Metabolic syndrome (MetS) – a clustering of pathological conditions, including abdominal obesity, hypertension, dyslipidemia and hyperglycaemia – is closely associated with the development of type 2 diabetes mellitus (T2DM) and a high risk of cardiovascular disease. A combination of multigenetic predisposition and lifestyle choices accounts for the varying inter-individual risk to develop MetS and T2DM, as well as for the individual amount of the increase in cardiovascular risk in those patients. A physically active lifestyle can offset about half of the genetically mediated cardiovascular risk. Yet, the extent to which standardized exercise programmes can reduce cardiovascular risk differs between patients. Exercise parameters, such as frequency, intensity, type and duration or number of repetitions, differentially target metabolic function, vascular health and physical fitness. In addition, exercise-induced molecular mechanisms are modulated by other patient-specific variables, such as age, diet and medication. This review discusses the molecular and cellular mechanisms underlying the effects of exercise training on cardiovascular risk specifically in patients with MetS and T2DM.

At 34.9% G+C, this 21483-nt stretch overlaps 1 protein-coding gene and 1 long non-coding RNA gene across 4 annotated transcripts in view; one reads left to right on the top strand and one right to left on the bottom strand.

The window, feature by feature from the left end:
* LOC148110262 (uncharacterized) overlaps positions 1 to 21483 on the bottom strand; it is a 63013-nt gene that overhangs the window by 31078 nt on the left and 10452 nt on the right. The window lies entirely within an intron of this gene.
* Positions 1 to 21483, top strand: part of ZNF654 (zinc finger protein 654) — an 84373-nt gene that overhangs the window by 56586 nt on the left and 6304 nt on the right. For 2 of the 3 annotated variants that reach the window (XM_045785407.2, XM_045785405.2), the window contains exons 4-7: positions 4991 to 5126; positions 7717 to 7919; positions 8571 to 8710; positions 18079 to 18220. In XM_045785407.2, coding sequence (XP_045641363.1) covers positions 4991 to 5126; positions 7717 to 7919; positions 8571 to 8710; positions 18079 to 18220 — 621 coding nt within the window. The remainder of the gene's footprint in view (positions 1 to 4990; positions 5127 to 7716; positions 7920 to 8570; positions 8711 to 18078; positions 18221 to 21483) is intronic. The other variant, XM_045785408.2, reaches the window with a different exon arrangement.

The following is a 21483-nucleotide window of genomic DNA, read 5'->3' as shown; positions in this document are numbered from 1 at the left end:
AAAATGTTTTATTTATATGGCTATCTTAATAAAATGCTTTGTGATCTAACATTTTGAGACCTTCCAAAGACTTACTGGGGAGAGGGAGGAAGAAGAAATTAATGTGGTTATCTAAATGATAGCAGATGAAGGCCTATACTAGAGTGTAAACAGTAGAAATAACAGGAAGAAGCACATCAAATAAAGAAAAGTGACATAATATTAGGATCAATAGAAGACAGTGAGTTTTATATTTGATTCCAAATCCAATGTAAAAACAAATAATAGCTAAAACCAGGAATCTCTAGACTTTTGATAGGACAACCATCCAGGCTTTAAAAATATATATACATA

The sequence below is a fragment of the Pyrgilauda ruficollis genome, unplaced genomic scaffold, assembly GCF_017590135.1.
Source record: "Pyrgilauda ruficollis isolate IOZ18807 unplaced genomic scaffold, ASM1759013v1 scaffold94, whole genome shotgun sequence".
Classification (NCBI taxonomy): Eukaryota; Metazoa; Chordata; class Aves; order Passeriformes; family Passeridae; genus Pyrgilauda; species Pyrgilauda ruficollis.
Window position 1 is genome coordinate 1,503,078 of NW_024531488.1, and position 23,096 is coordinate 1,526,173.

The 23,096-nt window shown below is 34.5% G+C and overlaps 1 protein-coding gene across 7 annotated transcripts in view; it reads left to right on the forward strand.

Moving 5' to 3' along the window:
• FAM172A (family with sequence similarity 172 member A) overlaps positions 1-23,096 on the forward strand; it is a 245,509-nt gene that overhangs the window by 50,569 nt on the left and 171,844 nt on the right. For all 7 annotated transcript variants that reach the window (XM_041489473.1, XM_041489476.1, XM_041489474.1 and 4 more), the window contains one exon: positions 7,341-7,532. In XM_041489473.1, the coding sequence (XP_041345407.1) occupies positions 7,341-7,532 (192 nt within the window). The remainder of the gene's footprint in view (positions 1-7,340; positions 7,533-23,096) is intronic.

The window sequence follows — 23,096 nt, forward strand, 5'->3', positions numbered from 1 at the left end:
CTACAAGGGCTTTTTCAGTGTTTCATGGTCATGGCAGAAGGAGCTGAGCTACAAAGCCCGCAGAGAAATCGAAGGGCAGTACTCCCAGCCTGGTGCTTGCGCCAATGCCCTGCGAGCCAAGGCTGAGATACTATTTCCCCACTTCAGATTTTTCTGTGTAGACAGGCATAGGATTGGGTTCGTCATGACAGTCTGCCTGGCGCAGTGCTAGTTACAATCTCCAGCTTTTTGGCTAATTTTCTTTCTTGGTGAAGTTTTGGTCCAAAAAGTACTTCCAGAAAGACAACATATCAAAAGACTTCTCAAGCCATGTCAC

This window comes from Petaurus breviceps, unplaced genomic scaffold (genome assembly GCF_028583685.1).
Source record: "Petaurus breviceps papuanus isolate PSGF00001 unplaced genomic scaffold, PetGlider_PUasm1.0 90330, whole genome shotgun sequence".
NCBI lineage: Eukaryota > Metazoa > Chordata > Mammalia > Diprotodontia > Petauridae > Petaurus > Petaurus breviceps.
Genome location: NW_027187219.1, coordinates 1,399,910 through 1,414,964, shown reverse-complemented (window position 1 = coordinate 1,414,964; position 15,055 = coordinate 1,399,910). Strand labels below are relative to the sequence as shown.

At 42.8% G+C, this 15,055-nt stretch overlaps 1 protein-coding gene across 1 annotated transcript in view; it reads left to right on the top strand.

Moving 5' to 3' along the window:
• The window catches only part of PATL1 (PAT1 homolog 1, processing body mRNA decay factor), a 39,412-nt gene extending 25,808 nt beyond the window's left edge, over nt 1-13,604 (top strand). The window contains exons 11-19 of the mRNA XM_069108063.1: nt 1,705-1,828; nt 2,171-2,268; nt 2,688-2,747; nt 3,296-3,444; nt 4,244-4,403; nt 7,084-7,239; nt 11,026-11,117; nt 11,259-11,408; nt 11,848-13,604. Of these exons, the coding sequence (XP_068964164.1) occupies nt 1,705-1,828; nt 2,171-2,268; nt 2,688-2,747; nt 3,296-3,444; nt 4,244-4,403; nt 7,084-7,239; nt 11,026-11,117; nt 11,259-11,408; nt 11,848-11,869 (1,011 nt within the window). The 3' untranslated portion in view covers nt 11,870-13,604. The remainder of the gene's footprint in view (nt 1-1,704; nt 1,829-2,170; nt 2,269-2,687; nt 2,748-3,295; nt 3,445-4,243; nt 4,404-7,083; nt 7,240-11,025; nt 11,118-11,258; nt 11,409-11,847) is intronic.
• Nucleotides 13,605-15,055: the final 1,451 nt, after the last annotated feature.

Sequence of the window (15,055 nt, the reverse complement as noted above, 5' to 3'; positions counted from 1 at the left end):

- Exercise training
- glycaemic control